Feeds

Bird flu stoppable, says WHO

Quick action will save lives

Seven Steps to Software Security

Although the threat of a bird flu pandemic continues to grow, quick action by governments and health organisations can prevent a widescale outbreak among humans, Reuters reports.

Speaking at a two-day bird flu conference in Tokyo, Shigeru Omi, the World Health Organisation's regional director for the Western Pacific, said: "As the new cases of human infection with the H5N1 virus in Turkey show, the situation is worsening with each passing month and the threat of an influenza pandemic is continuing to grow every day.

"We must try to ensure that we will be ready to respond instantly with all the weapons at our disposal should the early signs of an influenza pandemic appear. If we can achieve this rapid response, we may have a good chance of halting the spread of the virus before the situation becomes uncontrollable, or at least of slowing it down. But if we fail, the consequences for societies, economies and global public health could be immeasurable."

WHO has fingered the casue of the recent Turkey outbreak as "weak surveillance". WHO consultant Doctor Hitoshi Oshitani noted that it had taken local authorities more than 16 days to report a bird flu outbreak to the organisation. He said: "The way we are doing this now is too late. We must shorten the duration between detection and reporting so we can contain the virus." Oshitani added less than two weeks should be the goal.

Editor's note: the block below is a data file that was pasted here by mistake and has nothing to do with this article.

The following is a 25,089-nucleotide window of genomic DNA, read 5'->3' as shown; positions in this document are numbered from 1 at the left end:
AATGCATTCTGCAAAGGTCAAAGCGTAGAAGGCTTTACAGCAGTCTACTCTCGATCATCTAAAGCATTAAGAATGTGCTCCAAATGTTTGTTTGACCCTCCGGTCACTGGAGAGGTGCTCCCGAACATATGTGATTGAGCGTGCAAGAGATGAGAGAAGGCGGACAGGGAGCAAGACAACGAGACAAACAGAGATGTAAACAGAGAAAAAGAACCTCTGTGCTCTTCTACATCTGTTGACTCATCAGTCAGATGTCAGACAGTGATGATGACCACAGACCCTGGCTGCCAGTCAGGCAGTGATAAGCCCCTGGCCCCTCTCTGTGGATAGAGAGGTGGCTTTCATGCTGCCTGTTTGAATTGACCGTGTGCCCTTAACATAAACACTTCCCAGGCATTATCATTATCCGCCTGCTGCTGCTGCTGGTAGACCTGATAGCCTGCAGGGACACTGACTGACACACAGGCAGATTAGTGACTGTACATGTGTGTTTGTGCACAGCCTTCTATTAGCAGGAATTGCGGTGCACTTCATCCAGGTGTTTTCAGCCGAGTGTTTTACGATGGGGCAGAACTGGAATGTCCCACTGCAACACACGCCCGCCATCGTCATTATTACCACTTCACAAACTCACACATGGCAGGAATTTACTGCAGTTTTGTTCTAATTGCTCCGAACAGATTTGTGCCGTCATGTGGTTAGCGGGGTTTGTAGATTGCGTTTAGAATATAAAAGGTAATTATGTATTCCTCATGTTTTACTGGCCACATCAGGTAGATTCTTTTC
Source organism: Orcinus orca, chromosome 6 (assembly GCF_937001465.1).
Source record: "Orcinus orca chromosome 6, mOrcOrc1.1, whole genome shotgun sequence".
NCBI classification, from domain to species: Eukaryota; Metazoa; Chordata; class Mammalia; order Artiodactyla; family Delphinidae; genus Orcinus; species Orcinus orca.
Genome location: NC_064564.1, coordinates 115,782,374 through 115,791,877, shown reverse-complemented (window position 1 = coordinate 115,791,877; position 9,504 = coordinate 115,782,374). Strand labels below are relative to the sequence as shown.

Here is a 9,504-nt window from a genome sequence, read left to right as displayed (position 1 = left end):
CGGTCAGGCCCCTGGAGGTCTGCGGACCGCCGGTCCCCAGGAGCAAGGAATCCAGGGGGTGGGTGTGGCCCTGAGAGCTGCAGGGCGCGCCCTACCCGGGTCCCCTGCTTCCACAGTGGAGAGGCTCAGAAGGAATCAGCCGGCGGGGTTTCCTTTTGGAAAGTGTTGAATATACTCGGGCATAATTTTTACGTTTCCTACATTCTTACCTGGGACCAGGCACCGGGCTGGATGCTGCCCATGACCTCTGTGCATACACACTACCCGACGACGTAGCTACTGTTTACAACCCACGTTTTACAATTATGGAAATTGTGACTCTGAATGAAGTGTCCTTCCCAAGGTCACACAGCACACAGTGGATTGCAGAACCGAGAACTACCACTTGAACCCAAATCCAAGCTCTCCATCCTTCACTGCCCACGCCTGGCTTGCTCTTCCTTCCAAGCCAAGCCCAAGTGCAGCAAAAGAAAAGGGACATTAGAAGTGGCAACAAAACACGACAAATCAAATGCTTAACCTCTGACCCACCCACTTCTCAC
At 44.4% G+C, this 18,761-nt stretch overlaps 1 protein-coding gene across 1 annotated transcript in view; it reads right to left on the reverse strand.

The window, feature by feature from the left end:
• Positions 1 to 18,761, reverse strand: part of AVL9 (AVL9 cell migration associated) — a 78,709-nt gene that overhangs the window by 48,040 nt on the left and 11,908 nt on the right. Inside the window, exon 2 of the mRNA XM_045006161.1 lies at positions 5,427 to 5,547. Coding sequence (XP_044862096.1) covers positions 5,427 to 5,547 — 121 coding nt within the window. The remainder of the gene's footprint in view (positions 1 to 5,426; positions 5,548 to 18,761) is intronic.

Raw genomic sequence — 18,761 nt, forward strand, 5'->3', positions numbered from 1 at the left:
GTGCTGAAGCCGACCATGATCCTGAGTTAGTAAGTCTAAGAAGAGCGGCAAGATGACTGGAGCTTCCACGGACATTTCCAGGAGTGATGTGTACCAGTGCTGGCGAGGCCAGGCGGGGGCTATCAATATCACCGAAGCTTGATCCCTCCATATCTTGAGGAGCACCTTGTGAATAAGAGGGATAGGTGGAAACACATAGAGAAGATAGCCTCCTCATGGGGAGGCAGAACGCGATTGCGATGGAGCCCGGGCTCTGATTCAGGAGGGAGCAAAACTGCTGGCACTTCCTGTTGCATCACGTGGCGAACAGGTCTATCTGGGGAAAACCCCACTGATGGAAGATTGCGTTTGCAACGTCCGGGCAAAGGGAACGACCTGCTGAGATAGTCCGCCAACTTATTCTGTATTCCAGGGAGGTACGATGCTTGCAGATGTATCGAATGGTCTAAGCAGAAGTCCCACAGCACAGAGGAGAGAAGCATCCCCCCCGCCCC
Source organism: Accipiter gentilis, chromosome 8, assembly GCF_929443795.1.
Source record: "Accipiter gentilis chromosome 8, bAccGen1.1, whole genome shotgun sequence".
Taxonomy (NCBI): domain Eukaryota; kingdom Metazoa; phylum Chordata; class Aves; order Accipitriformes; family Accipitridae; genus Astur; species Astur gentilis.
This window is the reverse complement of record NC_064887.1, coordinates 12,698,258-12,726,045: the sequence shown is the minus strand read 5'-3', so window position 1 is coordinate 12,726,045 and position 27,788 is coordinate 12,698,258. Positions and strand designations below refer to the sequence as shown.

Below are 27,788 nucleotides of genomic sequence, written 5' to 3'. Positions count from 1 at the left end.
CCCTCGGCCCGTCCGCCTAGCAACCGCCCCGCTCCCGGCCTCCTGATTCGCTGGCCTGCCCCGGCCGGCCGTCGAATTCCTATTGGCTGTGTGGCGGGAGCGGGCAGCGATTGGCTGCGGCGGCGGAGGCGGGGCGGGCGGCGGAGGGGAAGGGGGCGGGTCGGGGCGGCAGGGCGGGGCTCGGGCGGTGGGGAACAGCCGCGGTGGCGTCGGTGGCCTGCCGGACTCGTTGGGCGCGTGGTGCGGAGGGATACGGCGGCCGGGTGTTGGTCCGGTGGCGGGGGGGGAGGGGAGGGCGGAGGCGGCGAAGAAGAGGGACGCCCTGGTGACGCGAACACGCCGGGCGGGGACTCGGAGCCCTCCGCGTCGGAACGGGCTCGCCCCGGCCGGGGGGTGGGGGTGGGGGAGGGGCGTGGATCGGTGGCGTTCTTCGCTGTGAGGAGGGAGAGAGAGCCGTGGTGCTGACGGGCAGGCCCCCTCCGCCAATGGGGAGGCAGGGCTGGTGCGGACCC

Regarding practical measures to combat the H5N1, Omi concluded by warning against over-reliance on drugs such as Tamiflu. "Vaccines and anti-viral drugs are very effective. But they are not panaceas," he said.

The current official bird flu death toll stands at 78. ®

The Power of One eBook: Top reasons to choose HP BladeSystem

More from The Register

next story
Bad back? Show some spine and stop popping paracetamol
Study finds common pain-killer doesn't reduce pain or shorten recovery
Malaysian Airlines flight MH17 claimed lives of HIV/AIDS cure scientists
Researchers, advocates, health workers among those on shot-down plane
World Solar Challenge contender claims new speed record
One charge sees Sunswift travel 500kms at over 100 km/h
Mwa-ha-ha-ha! Eccentric billionaire Musk gets his PRIVATE SPACEPORT
In the Lone Star State, perhaps appropriately enough
SMELL YOU LATER, LOSERS – Dumbo tells rats, dogs... humans
Junk in the trunk? That's what people have
All those new '5G standards'? Here's the science they rely on
Radio professor tells us how wireless will get faster in the real world
The Sun took a day off last week and made NO sunspots
Someone needs to get that lazy star cooking again before things get cold around here
prev story

Whitepapers

Top three mobile application threats
Prevent sensitive data leakage over insecure channels or stolen mobile devices.
Implementing global e-invoicing with guaranteed legal certainty
Explaining the role local tax compliance plays in successful supply chain management and e-business and how leading global brands are addressing this.
Top 8 considerations to enable and simplify mobility
In this whitepaper learn how to successfully add mobile capabilities simply and cost effectively.
Application security programs and practises
Follow a few strategies and your organization can gain the full benefits of open source and the cloud without compromising the security of your applications.
The Essential Guide to IT Transformation
ServiceNow discusses three IT transformations that can help CIO's automate IT services to transform IT and the enterprise.